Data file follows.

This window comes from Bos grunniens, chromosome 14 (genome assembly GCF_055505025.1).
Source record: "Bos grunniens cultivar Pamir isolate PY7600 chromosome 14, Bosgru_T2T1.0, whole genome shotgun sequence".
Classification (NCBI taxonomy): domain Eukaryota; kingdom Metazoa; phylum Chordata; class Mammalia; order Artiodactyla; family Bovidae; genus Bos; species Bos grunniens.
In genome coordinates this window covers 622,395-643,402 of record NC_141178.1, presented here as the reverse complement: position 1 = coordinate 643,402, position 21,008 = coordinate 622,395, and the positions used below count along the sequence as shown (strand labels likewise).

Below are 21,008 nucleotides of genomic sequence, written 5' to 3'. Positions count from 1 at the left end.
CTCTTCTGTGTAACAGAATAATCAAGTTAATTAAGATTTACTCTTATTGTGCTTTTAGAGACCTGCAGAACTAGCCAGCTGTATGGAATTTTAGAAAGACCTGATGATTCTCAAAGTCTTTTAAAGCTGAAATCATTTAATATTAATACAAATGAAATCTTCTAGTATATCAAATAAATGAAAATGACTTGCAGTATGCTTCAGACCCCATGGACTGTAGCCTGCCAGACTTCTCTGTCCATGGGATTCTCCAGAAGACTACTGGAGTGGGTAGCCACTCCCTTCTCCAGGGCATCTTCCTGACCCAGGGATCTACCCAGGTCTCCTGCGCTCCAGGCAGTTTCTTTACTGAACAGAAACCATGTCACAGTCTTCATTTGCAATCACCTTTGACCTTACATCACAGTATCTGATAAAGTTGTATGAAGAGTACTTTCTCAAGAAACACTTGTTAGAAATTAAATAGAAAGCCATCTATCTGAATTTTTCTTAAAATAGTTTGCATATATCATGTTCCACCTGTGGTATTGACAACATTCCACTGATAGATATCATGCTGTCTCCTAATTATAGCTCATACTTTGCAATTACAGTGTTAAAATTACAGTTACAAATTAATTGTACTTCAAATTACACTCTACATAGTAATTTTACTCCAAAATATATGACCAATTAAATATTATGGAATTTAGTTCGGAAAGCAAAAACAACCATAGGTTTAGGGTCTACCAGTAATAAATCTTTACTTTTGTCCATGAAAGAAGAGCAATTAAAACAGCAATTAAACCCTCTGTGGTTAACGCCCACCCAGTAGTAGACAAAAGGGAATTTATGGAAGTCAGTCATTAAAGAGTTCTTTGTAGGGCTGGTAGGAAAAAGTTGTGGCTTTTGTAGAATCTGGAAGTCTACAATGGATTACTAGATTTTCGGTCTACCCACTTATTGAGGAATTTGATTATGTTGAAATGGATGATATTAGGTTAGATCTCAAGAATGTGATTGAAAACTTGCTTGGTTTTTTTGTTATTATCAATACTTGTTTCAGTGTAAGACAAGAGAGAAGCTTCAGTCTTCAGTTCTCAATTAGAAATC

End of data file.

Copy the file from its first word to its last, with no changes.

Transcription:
This window comes from Bos grunniens, chromosome 14 (genome assembly GCF_055505025.1).
Source record: "Bos grunniens cultivar Pamir isolate PY7600 chromosome 14, Bosgru_T2T1.0, whole genome shotgun sequence".
Classification (NCBI taxonomy): domain Eukaryota; kingdom Metazoa; phylum Chordata; class Mammalia; order Artiodactyla; family Bovidae; genus Bos; species Bos grunniens.
In genome coordinates this window covers 622,395-643,402 of record NC_141178.1, presented here as the reverse complement: position 1 = coordinate 643,402, position 21,008 = coordinate 622,395, and the positions used below count along the sequence as shown (strand labels likewise).

Below are 21,008 nucleotides of genomic sequence, written 5' to 3'. Positions count from 1 at the left end.
CTCTTCTGTGTAACAGAATAATCAAGTTAATTAAGATTTACTCTTATTGTGCTTTTAGAGACCTGCAGAACTAGCCAGCTGTATGGAATTTTAGAAAGACCTGATGATTCTCAAAGTCTTTTAAAGCTGAAATCATTTAATATTAATACAAATGAAATCTTCTAGTATATCAAATAAATGAAAATGACTTGCAGTATGCTTCAGACCCCATGGACTGTAGCCTGCCAGACTTCTCTGTCCATGGGATTCTCCAGAAGACTACTGGAGTGGGTAGCCACTCCCTTCTCCAGGGCATCTTCCTGACCCAGGGATCTACCCAGGTCTCCTGCGCTCCAGGCAGTTTCTTTACTGAACAGAAACCATGTCACAGTCTTCATTTGCAATCACCTTTGACCTTACATCACAGTATCTGATAAAGTTGTATGAAGAGTACTTTCTCAAGAAACACTTGTTAGAAATTAAATAGAAAGCCATCTATCTGAATTTTTCTTAAAATAGTTTGCATATATCATGTTCCACCTGTGGTATTGACAACATTCCACTGATAGATATCATGCTGTCTCCTAATTATAGCTCATACTTTGCAATTACAGTGTTAAAATTACAGTTACAAATTAATTGTACTTCAAATTACACTCTACATAGTAATTTTACTCCAAAATATATGACCAATTAAATATTATGGAATTTAGTTCGGAAAGCAAAAACAACCATAGGTTTAGGGTCTACCAGTAATAAATCTTTACTTTTGTCCATGAAAGAAGAGCAATTAAAACAGCAATTAAACCCTCTGTGGTTAACGCCCACCCAGTAGTAGACAAAAGGGAATTTATGGAAGTCAGTCATTAAAGAGTTCTTTGTAGGGCTGGTAGGAAAAAGTTGTGGCTTTTGTAGAATCTGGAAGTCTACAATGGATTACTAGATTTTCGGTCTACCCACTTATTGAGGAATTTGATTATGTTGAAATGGATGATATTAGGTTAGATCTCAAGAATGTGATTGAAAACTTGCTTGGTTTTTTTGTTATTATCAATACTTGTTTCAGTGTAAGACAAGAGAGAAGCTTCAGTCTTCAGTTCTCAATTAGAAATC